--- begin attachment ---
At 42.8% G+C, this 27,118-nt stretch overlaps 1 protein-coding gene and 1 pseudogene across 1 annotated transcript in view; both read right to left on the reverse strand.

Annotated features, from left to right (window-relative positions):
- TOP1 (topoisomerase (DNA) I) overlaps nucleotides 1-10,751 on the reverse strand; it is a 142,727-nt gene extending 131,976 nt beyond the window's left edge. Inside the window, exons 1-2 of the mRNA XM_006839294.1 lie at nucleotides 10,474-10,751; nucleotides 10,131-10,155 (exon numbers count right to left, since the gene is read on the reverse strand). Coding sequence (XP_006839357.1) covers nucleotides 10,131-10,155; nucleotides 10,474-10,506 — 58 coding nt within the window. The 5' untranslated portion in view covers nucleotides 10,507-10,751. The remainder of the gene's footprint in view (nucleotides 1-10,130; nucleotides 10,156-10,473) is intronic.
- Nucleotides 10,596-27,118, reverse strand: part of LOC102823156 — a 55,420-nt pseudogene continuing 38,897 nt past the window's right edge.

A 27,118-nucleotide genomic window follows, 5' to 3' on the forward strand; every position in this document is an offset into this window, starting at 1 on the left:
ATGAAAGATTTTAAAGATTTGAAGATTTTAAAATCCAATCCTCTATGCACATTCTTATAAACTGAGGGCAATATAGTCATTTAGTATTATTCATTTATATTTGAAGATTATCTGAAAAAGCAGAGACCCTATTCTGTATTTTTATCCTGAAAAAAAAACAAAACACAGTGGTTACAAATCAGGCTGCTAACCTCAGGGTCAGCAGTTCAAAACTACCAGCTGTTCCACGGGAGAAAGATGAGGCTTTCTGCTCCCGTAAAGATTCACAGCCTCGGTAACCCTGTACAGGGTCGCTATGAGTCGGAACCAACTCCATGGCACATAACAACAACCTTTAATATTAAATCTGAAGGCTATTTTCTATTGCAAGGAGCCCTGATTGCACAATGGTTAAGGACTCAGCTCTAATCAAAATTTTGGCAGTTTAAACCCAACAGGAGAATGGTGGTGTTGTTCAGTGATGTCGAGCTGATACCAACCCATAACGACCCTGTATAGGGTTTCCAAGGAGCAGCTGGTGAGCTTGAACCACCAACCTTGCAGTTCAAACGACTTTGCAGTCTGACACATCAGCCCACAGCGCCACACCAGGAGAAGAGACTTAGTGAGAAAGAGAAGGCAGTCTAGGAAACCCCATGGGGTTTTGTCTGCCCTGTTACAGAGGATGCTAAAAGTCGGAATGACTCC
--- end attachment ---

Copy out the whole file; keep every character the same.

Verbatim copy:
At 42.8% G+C, this 27,118-nt stretch overlaps 1 protein-coding gene and 1 pseudogene across 1 annotated transcript in view; both read right to left on the reverse strand.

Annotated features, from left to right (window-relative positions):
- TOP1 (topoisomerase (DNA) I) overlaps nucleotides 1-10,751 on the reverse strand; it is a 142,727-nt gene extending 131,976 nt beyond the window's left edge. Inside the window, exons 1-2 of the mRNA XM_006839294.1 lie at nucleotides 10,474-10,751; nucleotides 10,131-10,155 (exon numbers count right to left, since the gene is read on the reverse strand). Coding sequence (XP_006839357.1) covers nucleotides 10,131-10,155; nucleotides 10,474-10,506 — 58 coding nt within the window. The 5' untranslated portion in view covers nucleotides 10,507-10,751. The remainder of the gene's footprint in view (nucleotides 1-10,130; nucleotides 10,156-10,473) is intronic.
- Nucleotides 10,596-27,118, reverse strand: part of LOC102823156 — a 55,420-nt pseudogene continuing 38,897 nt past the window's right edge.

A 27,118-nucleotide genomic window follows, 5' to 3' on the forward strand; every position in this document is an offset into this window, starting at 1 on the left:
ATGAAAGATTTTAAAGATTTGAAGATTTTAAAATCCAATCCTCTATGCACATTCTTATAAACTGAGGGCAATATAGTCATTTAGTATTATTCATTTATATTTGAAGATTATCTGAAAAAGCAGAGACCCTATTCTGTATTTTTATCCTGAAAAAAAAACAAAACACAGTGGTTACAAATCAGGCTGCTAACCTCAGGGTCAGCAGTTCAAAACTACCAGCTGTTCCACGGGAGAAAGATGAGGCTTTCTGCTCCCGTAAAGATTCACAGCCTCGGTAACCCTGTACAGGGTCGCTATGAGTCGGAACCAACTCCATGGCACATAACAACAACCTTTAATATTAAATCTGAAGGCTATTTTCTATTGCAAGGAGCCCTGATTGCACAATGGTTAAGGACTCAGCTCTAATCAAAATTTTGGCAGTTTAAACCCAACAGGAGAATGGTGGTGTTGTTCAGTGATGTCGAGCTGATACCAACCCATAACGACCCTGTATAGGGTTTCCAAGGAGCAGCTGGTGAGCTTGAACCACCAACCTTGCAGTTCAAACGACTTTGCAGTCTGACACATCAGCCCACAGCGCCACACCAGGAGAAGAGACTTAGTGAGAAAGAGAAGGCAGTCTAGGAAACCCCATGGGGTTTTGTCTGCCCTGTTACAGAGGATGCTAAAAGTCGGAATGACTCC